Dharma Bums (band)

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Dharma Bums
OriginPortland, Oregon, United States
GenresGarage rock (earlier), Alternative rock (later)
Years active1987–1992
LabelsPopLlama, Frontier, Tim/Kerr
Past membersJim Talstra
John Moen
Jeremy Wilson
Michael Sutton
Eric Lovre
Late 1980s flyer for band performances at the "Vogue" club in Seattle, WA. Dharma Bums is listed as playing on Wed 20, with their frequent opening act Nirvana listed on Sun 24. This flyer is now on display at the "Nirvana: Taking Punk to the Masses" exhibit in Seattle.[1]

The Dharma Bums were a U.S. garage band, consisting of Jim Talstra, John Moen, Jeremy Wilson, and Eric Lovre.[2] They named themselves after the Jack Kerouac book The Dharma Bums.

The band was formed in 1987 in Portland, Oregon, United States,[2] by members of two local bands, The Watchmen and Perfect Circle (no connection with the later bands The Watchmen or A Perfect Circle). Their first album, Haywire, was produced by Scott McCaughey (lead singer of the Young Fresh Fellows) and recorded for the PopLlama label in 1989.[2] McCaughey later played their debut to Frontier Records boss Lisa Fancher, who was impressed enough to re-release the album.[2] One of the tracks, "Boots of Leather", proved to be an enduring college radio hit.

In 1990 the more polished album Bliss was released on Frontier Records.[2] Featuring greatly improved songwriting, this release covered subjects including rape, adolescence, and suicide in a mature fashion built on ragged rock textures.[2] The Dharma Bums recorded their third and final album Welcome for the Tim/Kerr label in 1991 and disbanded in 1992. Wilson went on to form the alt-rock band Pilot.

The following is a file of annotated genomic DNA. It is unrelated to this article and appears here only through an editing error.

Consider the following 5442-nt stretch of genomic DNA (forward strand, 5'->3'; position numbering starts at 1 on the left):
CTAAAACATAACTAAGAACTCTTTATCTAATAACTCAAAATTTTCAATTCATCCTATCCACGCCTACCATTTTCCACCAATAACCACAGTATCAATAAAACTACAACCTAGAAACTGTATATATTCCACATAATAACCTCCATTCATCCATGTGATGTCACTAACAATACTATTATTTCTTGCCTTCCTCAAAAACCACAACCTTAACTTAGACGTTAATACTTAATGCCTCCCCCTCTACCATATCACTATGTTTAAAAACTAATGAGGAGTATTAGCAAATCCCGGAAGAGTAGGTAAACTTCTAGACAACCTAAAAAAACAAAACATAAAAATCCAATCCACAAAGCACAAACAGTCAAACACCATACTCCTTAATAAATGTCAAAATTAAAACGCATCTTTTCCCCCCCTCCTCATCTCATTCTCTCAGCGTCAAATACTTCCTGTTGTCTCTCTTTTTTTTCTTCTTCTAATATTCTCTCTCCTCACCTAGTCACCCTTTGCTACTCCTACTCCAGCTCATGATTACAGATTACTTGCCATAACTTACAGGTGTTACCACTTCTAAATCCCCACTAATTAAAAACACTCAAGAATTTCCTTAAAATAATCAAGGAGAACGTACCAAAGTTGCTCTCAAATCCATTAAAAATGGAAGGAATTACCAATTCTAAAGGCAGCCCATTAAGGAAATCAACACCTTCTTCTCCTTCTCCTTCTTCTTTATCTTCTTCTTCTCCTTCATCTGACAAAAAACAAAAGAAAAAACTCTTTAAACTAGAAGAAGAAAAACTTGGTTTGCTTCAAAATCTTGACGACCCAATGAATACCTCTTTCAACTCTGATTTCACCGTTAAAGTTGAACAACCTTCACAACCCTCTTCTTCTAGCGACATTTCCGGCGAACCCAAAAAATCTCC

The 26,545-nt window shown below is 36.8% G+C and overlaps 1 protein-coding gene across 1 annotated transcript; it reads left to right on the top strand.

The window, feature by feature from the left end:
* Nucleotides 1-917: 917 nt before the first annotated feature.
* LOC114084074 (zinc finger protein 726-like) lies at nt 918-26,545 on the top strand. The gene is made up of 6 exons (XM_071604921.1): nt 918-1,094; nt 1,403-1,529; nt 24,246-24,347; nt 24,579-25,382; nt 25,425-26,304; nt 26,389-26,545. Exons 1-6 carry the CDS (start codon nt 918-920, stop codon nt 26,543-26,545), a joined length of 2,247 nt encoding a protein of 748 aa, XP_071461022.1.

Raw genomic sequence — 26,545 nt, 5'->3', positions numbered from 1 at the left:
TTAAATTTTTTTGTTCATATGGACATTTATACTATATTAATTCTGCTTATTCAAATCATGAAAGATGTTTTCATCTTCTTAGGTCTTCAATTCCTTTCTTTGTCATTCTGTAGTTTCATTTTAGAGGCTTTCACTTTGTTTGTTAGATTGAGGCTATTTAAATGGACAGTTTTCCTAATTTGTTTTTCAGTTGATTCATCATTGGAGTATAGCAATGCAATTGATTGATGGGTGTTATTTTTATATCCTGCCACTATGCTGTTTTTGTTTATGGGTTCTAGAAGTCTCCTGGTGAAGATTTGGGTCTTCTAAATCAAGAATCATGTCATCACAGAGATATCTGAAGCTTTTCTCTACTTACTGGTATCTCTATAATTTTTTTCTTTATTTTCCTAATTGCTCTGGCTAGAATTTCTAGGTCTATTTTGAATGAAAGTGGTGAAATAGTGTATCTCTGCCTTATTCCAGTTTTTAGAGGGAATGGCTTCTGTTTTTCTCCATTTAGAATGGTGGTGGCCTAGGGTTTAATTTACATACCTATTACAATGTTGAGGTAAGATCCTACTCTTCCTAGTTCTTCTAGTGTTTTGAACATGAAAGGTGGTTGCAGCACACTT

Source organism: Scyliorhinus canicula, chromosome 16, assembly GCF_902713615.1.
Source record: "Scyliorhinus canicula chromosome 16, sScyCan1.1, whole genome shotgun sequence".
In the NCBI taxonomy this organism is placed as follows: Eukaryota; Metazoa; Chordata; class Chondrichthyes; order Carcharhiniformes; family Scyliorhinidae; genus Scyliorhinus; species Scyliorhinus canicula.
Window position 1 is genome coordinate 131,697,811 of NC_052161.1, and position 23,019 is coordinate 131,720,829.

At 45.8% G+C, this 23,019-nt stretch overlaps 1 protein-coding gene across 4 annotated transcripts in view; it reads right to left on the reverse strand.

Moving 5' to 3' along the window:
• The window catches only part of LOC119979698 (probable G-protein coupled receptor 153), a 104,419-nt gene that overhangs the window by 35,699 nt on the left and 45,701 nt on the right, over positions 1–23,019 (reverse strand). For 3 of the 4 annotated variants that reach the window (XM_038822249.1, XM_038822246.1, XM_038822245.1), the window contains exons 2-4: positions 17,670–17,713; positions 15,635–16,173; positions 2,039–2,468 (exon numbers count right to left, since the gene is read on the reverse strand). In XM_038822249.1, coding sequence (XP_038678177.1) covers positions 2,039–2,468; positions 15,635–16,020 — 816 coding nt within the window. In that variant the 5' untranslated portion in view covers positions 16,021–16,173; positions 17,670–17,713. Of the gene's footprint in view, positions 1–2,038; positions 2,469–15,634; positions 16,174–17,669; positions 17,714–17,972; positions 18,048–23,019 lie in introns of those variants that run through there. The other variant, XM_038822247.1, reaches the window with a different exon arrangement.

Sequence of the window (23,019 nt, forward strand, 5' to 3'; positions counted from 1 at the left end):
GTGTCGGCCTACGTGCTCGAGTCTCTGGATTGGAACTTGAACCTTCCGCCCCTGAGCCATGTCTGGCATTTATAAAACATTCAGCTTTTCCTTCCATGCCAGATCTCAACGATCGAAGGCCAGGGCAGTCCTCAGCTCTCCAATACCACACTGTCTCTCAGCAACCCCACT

Many[who?] in the local Portland scene had expected the Dharma Bums to be a breakthrough alternative rock act of the Northwest music scene. Some biographers, such as Melissa Rossi, author of Courtney Love: Queen of Noise, and Poppy Z Brite, author of Courtney Love: The Real Story, write that Courtney Love and Kurt Cobain first met each other at a Dharma Bums concert in Portland — when Nirvana served as the opening act.[3][4] In an interview with Fuse TV posted on YouTube on March 11, 2012, Courtney Love herself says, "I met (Kurt) in 1988 at a Dharma Bums show."[5]



  • Haywire (PopLLama Records, 1988)
  • Bliss (Frontier Records, 1990)
  • Welcome (Frontier Records, 1991)


  • Haywire (7", PopLLama Records, 1988)
  • Givin In (7", Frontier Records, 1991)
  • Battle Of The Northwest Super Powers! (7", Frontier Records, 1992, Split 7" with Young Fresh Fellows)[6]


  1. ^ "Current Exhibitions - Nirvana: Taking Punk to the Masses". 8 June 2012. Archived from the original on 2012-06-08. Retrieved 17 June 2021.
  2. ^ a b c d e f Colin Larkin, ed. (1992). The Guinness Who's Who of Indie and New Wave Music (First ed.). Guinness Publishing. p. 91. ISBN 0-85112-579-4.
  3. ^ Rossi, Melissa. Courtney Love: Queen of Noise. Pocket Books. 1996. ISBN 0-671-00038-1 Page 88: "Nirvana -- now known by the latest in a series of band names that included Throat Oyster, Pen Cap Chew and Ted Ed Fred -- had driven down from the college town of Olympia, Washington, where they then lived, to open up for the Dharma Bums, a local band that boasted some of the town's cutest boys."
  4. ^ Brite, Poppy Z. Courtney Love: The Real Story. Touchstone/Simon and Schuster. 1997. Page 98: "Courtney spent two months in Portland trying to get a band together and dating a record-store owner, a beautiful half-Mexican with butternut skin and chocolate eyes who encouraged her interest in new music. One night she went to see the Dharma Bums at Satyricon. The opening act was Nirvana."
  5. ^ "Courtney Love | On The Record". YouTube. Archived from the original on 2021-12-13. Retrieved 17 June 2021.
  6. ^ "Dharma Bums (3)". Discogs.com. Retrieved 17 June 2021.

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